Many new arrivals are making spring an exciting time for birders. At my home, Eastern phoebes have been back for several weeks. They make quite the racket every morning with their incessant “fee-bee” calls that commence just after sunrise. A pair of wood ducks made a stopover at the fish pond on March 16. By the end of the month, swallows, warblers, vireos and perhaps even hummingbirds should start showing up.
If you like to record and document these yearly returns, there is also a way that your record-keeping can benefit science and its knowledge of the world around us. Anyone with a phone or a computer with internet access can take part in an upcoming survey of flora and fauna in Northeast Tennessee.
Organizers for the upcoming iNaturalist City Nature Challenge point out that a cellphone can be a great citizen science tool.
The extent of the Challenge goes far beyond East Tennessee. The iNaturalist City Nature Challenges pits cities around the world against each other in a rivalry to see who can report the most observations of wild flora and fauna during a four-day period.
One of the world’s most popular nature apps, iNaturalist helps users identify the plants and animals they encounter on a daily basis. Get connected with a community of over a million scientists and naturalists who can help everyone learn more about nature. What’s more, by recording and sharing observations, users of the app help create research quality data for scientists working to better understand and protect nature. iNaturalist is a joint initiative by the California Academy of Sciences and the National Geographic Society.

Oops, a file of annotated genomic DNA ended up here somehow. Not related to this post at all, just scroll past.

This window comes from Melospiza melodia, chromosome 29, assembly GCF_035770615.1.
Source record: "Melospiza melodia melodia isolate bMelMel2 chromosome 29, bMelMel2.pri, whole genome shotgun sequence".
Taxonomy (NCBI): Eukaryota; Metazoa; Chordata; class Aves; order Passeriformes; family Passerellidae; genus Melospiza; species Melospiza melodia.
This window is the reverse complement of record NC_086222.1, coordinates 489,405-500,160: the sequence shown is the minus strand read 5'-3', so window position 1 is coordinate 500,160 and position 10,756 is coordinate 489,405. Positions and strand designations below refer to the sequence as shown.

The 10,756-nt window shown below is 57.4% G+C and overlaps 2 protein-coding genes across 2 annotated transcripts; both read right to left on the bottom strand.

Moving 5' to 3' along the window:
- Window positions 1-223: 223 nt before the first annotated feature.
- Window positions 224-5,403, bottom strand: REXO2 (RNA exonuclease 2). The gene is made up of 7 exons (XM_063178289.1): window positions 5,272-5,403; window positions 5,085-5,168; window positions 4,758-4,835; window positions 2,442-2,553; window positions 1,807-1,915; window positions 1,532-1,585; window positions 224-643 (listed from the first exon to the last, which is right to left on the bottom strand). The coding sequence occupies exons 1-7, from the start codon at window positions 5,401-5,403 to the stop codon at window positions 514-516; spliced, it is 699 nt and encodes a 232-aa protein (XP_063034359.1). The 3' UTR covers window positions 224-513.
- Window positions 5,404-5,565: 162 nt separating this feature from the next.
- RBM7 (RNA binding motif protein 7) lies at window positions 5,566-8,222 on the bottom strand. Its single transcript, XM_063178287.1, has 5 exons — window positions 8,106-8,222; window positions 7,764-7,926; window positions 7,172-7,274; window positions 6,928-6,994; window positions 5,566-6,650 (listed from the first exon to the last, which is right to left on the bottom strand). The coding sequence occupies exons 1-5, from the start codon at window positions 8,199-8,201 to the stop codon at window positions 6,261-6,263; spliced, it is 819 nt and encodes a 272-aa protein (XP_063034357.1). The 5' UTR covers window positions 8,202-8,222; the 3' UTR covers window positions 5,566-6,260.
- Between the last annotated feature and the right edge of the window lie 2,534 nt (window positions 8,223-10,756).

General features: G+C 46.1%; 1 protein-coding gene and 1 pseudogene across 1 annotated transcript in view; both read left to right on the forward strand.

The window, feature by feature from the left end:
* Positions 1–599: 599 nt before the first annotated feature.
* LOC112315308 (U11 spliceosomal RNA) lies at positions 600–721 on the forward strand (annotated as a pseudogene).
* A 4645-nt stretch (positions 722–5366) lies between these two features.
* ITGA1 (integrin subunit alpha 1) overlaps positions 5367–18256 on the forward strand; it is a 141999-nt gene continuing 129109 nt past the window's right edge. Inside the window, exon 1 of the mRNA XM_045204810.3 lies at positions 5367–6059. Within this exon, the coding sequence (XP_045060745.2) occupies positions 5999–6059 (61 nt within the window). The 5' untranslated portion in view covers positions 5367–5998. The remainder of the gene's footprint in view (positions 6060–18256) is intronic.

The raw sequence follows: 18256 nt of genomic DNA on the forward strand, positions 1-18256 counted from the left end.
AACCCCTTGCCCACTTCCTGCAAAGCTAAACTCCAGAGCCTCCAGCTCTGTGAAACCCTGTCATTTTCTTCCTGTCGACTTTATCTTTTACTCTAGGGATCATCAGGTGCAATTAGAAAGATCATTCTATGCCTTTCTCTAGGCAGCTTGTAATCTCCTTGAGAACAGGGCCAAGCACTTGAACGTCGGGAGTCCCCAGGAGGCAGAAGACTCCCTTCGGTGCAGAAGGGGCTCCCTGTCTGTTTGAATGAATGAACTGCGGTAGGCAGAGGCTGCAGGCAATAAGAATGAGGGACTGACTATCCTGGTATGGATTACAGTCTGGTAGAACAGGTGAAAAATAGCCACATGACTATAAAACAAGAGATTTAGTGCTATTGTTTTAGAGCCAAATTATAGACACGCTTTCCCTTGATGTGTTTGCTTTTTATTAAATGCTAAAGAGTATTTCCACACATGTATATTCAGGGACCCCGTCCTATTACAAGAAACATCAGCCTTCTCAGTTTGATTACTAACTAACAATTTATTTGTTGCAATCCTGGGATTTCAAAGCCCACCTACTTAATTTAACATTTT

Before the end of April, interested naturalists are urged to download and learn to use the iNaturalist app to contribute to scientific knowledge of Northeast Tennessee trees, plants and animals.
Melanie Kelley, a volunteer with Johnson City Parks and Recreation, has helped organize this year’s City Nature Challenge.
“JCPR is the main City Nature Challenge organizer for our ten county area,” Kelley said.
Parks in other locations are also participating. For instance, Warriors Path State Park in Kingsport is participating, according to Marty Silver, a ranger with WPSP.
According to Kelley, other parks and groups are co-organizers for the event.
Kelley said that taking part in the challenge is simple.
A smartphone or computer is needed to input the data.
“Using either a phone with the iNaturalist app or uploading photos to the http://www.inaturalist.org website, everyone is invited to go out and record wild species,” Kelley said. “From birds to grasses, trees to snakes.
“Wild is the key,” she added. “Any place it can be found! Backyards, schools, parks and gardens.”
Kelley said the City Nature Challenge is a global effort to get a worldwide snapshot of all life on earth during a four-day period.
“It is the world’s largest multi-species BioBlitz,” Kelley said.
Identifications are also crucial, according to Kelley. “This part of the challenge encourages folks to log into the website and review and confirm identifications of what others have uploaded,” she said.
Kelley noted that iNaturalist requires users to be 13 or older but that there is a parental consent method for younger users for both the app and the website.
“Each participating park/group will likely have their own age rules,” she noted.
“Last year was the first year JCPR participated in the CNC,” Kelley said. “If COVID-19 was not an issue, the CNC would be back to its roots as a direct city to city or area to area challenge.”
The rivalries can get intense.